The great hopes of passing immigration reform for 50,000 Irish undocumented, as well as a comprehensive immigration bill, were dashed in 2013.
The culprit was the Republican leadership in the House of Representatives which decided on delaying tactics after a sweeping reform bill passed with a large majority in the Senate.
Hopes were high in the House at first, particularly given the outstanding vote in the Senate which was engineered by men like Senator Charles Schumer of New York and John McCain of Arizona.
These days, however, the House is where legislation goes to die, not just on immigration but on many other issues as well.
While many will despair at this point and believe that there is no hope for a bill, there was one interesting development at year’s end that calls for renewed optimism.
On the issue of budget negotiations, House Speaker John Boehner finally stood up to the Tea Party rump and forced through a bill that will prevent the government shutting down in January.
Such a move was as welcome as it was unexpected. The work of Congressman Paul Ryan, a highly respected GOP leader who was Mitt Romney’s running mate in 2008, was critical in the breakthrough.
Ryan made it clear at an Irish Lobby for Immigration Reform breakfast in September that he favored comprehensive reform and would do his best to have a bill pass.
It is not too much to expect that early in the New Year, a renewed effort by all pro-immigration lobbyists can have a positive impact.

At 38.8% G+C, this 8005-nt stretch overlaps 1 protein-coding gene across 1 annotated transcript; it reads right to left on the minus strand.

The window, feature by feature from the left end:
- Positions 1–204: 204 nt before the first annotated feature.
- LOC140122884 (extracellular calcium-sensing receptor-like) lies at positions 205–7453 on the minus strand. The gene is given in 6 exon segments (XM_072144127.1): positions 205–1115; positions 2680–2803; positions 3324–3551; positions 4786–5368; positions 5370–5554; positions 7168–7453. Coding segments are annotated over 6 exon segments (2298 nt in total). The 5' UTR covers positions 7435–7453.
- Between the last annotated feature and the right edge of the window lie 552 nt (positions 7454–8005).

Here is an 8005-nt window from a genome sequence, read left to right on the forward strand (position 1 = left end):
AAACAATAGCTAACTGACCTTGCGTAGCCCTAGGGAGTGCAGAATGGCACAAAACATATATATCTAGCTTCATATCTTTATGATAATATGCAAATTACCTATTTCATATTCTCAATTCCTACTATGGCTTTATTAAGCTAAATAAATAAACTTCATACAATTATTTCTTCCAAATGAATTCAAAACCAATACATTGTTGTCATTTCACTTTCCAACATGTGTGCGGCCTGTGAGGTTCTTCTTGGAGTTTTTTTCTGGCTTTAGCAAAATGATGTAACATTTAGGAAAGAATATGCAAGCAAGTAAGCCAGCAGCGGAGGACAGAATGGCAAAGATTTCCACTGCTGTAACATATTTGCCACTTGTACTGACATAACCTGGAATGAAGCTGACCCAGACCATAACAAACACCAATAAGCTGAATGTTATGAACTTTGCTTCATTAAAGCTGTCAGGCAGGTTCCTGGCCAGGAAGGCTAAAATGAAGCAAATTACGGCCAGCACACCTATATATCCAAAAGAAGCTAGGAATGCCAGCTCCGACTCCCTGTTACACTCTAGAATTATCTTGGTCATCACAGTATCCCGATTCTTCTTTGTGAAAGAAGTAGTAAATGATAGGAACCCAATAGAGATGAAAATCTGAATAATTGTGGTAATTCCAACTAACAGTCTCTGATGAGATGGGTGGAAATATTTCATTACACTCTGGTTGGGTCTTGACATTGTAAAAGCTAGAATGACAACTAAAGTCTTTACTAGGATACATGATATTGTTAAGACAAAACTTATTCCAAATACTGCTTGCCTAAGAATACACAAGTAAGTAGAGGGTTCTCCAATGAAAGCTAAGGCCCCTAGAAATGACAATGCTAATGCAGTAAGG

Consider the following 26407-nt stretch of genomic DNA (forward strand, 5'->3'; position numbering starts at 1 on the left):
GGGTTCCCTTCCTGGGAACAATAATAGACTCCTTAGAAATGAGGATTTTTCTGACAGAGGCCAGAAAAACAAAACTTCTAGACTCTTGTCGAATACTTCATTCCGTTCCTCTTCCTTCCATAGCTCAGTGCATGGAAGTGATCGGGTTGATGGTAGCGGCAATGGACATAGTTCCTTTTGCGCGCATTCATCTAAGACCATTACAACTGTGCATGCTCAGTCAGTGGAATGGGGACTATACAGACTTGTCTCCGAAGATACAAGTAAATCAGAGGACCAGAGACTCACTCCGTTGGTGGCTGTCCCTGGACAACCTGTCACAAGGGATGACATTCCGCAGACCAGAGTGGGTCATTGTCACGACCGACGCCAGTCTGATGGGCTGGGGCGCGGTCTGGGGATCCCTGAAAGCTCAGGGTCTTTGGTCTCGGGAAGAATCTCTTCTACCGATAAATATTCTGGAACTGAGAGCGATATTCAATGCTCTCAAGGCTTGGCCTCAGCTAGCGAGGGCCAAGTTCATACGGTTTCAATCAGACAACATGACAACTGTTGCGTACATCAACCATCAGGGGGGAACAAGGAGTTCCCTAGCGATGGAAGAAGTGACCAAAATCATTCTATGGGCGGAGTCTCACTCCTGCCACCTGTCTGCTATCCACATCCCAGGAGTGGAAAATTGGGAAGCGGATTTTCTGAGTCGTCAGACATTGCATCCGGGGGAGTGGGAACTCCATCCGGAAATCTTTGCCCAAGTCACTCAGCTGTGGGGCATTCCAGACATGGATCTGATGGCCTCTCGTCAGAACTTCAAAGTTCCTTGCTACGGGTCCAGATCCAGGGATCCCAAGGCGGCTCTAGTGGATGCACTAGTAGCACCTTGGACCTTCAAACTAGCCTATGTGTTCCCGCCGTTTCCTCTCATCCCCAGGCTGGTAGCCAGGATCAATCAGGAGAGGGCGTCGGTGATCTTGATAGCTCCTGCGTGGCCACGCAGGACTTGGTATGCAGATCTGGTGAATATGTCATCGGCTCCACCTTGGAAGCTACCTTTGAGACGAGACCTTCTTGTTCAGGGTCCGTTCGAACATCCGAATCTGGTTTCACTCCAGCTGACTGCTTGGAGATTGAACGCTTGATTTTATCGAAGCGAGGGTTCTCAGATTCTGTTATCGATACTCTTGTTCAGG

As USA Today reported in a story on Monday with the headline “Budget Deal May Clear Decks for Immigration in January,” a deal could well be on the cards.
If Boehner is finally admitting that the Tea Party is damaging more than helping his party’s cause, then it is far more likely that he will bring immigration reform up for a vote.
Proponents of reform have made it clear that they do not see the Senate bill being passed in the House. But they need a vehicle that can become the basis for a House-Senate conference on reform.
It has been a long, slow and bumpy road for those seeing to bring about immigration reform. That road in 2013 ended up as a dead end.
But this is no time to despair. The shifting calculus on the Republican side must be taken for what it is — a possible opportunity to finally achieve immigration reform.
For the Irish who are undocumented this Christmas, there is still some hope that this issue can be dealt with for once and for all.
One would forgive the Irish for being skeptical though, given the past history.
The Irish motto must be, to paraphrase Samuel Beckett, “try, fail, fail better, and try again.”
It is an uphill climb for sure that weighs heavily on our community, whether in New York, Boston, Chicago, Philadelphia or San Francisco, or indeed any other place where Irish undocumented live.
But the parting shot to the Tea Party by Boehner may be the welcoming volley from the GOP House leadership to the pro-immigration reform advocates.
It is not time to despair yet, nor time to shirk the challenge. Our forefathers faced much worse when they came to these shores and overcame great obstacles.
We owe it to them, and the generations yet to come, that the No Irish Need Apply sign comes down from America’s border, and that we are given the same opportunity as other ethnicities to emigrate legally, and legalize our citizens already here.
Merry Christmas and Happy New Year to all.